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Am J Kidney Dis. 2014 Apr;63(4):643-51. doi: 10.1053/j.ajkd.2013.10.059. Epub 2013 Dec 31.

Predicting 5-year risk of kidney transplant failure: a prediction instrument using data available at 1 year posttransplantation.

Author information

1
Department of Nephrology, Queen Elizabeth Hospital, Birmingham, United Kingdom.
2
Service de Néphrologie-Immunologie clinique, CHU Tours, Tours, France.
3
Renal Transplant Unit, University of Leeds, Leeds, United Kingdom.
4
Division of Nephrology, Department of Medicine, Dalhousie University, Halifax, Nova Scotia, Canada.
5
Department of Nephrology, Queen Elizabeth Hospital, Birmingham, United Kingdom; Centre for Translational Inflammation Research, University of Birmingham, Birmingham, United Kingdom. Electronic address: richard.borrows@uhb.nhs.uk.

Abstract

BACKGROUND:

Accurate prediction of kidney transplant failure remains imperfect. The objective of this study was to develop and validate risk scores predicting 5-year transplant failure, based on data available 12 months posttransplantation.

STUDY DESIGN:

Development and then independent multicenter validation of risk scores predicting death-censored and overall transplant failure.

SETTING & PARTICIPANTS:

Outcomes of kidney transplant recipients (n=651) alive with transplant function 12 months posttransplantation in Birmingham, United Kingdom, were used to develop models predicting transplant failure risk 5 years posttransplantation. The resulting risk scores were evaluated for prognostic utility (discrimination, calibration, and risk reclassification) in independent cohorts from Tours, France (n=736); Leeds, United Kingdom (n=787); and Halifax, Canada (n=475).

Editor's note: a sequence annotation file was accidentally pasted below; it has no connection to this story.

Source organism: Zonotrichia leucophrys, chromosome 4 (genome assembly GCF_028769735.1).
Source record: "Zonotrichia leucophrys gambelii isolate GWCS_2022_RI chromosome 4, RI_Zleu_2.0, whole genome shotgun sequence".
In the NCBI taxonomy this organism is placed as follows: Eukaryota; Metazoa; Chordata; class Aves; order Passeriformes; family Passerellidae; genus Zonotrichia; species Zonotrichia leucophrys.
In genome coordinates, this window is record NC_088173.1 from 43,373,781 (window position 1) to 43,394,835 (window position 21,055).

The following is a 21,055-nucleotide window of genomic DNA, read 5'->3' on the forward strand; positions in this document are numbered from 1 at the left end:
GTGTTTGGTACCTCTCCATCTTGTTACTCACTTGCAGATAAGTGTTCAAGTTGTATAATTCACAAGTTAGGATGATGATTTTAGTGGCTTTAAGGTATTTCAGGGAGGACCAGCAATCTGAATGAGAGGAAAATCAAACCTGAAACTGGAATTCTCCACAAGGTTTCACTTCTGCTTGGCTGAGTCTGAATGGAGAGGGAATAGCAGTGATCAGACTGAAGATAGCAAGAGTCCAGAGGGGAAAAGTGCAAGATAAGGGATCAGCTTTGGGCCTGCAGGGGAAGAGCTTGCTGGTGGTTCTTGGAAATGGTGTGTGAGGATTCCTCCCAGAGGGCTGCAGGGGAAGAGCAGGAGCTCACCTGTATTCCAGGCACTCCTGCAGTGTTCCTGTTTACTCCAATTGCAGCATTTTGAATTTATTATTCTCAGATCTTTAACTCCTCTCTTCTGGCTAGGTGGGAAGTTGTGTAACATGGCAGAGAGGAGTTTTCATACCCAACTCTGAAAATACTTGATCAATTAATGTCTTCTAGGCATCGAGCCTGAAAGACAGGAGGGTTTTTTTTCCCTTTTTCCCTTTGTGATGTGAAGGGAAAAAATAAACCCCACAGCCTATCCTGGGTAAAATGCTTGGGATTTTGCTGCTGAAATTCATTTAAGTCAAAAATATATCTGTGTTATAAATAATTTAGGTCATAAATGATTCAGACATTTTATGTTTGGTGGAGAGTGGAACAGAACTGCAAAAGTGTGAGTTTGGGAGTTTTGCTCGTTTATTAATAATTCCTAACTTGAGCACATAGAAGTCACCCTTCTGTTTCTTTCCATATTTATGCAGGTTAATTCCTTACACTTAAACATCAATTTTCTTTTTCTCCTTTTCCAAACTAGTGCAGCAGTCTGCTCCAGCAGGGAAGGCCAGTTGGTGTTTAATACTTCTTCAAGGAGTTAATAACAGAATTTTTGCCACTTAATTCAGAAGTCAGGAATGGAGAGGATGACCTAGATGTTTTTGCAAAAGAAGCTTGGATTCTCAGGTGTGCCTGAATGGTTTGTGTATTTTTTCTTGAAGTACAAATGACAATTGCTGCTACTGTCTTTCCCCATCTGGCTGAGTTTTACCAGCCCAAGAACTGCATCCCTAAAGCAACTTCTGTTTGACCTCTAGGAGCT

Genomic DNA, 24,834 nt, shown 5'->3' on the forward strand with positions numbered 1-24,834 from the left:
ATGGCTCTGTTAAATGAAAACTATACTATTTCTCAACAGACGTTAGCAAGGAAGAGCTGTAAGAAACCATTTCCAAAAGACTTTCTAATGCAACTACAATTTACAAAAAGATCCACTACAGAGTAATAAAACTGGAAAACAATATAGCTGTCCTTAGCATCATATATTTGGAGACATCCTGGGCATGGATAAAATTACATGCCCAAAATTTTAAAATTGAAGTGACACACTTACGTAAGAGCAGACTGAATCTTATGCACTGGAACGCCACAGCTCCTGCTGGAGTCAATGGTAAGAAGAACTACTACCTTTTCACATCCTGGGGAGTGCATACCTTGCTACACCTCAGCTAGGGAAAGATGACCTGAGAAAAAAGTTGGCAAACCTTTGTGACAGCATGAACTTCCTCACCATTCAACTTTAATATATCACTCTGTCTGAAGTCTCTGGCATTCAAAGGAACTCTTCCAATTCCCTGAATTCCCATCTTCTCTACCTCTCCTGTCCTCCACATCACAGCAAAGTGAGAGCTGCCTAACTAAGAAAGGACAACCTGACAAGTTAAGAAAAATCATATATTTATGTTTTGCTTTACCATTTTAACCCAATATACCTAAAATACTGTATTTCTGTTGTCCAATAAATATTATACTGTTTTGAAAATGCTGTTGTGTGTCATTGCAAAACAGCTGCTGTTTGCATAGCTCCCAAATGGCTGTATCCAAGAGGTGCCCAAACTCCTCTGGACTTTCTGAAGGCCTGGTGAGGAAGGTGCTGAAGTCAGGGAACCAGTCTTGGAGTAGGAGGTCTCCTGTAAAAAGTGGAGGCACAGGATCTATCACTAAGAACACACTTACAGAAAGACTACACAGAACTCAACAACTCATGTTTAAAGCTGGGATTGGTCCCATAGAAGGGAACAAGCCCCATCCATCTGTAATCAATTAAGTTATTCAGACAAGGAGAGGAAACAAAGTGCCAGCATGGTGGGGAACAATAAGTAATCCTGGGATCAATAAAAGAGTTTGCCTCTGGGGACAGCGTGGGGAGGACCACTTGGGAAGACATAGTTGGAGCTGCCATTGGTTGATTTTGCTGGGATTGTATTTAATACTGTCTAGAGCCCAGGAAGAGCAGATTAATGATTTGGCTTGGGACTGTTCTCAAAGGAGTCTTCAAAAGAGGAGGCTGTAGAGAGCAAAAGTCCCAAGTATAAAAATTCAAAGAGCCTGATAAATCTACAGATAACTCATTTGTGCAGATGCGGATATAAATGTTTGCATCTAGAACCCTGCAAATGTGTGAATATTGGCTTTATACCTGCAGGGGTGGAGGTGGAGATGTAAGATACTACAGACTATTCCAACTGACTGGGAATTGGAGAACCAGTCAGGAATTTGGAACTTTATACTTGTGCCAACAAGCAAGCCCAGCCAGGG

PREDICTORS:

Weighted regression coefficients for baseline and 12-month demographic and clinical predictor characteristics.

OUTCOMES:

Death-censored and overall transplant failure 5 years posttransplantation.

MEASUREMENTS:

Baseline data and time to transplant failure.

RESULTS:

Following model development, variables included in separate scores for death-censored and overall transplant failure included recipient age, sex, and race; acute rejection; transplant function; serum albumin level; and proteinuria. In the validation cohorts, these scores showed good to excellent discrimination for death-censored transplant failure (C statistics, 0.78-0.90) and moderate to good discrimination for overall transplant failure (C statistics, 0.75-0.81). Both scores demonstrated good calibration (Hosmer-Lemeshow P>0.05 in all cohorts). Compared with estimated glomerular filtration rate in isolation, application of the scores resulted in statistically significant and clinically relevant risk reclassification for death-censored transplant failure (net reclassification improvement [NRI], 36.1%-83.0%; all P<0.001) and overall transplant failure (NRI, 38.7%-53.5%; all P<0.001). Compared with the previously described US Renal Data System-based risk calculator, significant and relevant risk reclassification for overall transplant failure was seen (NRI, 30.0%; P<0.001).

LIMITATIONS:

Validation is required in further populations.

CONCLUSIONS:

These validated risk scores may be of prognostic utility in kidney transplantation, accurately identifying at-risk transplants, and informing clinicians and patients.

KEYWORDS:

Kidney; risk score; transplant

PMID:
24387794
DOI:
10.1053/j.ajkd.2013.10.059
[Indexed for MEDLINE]

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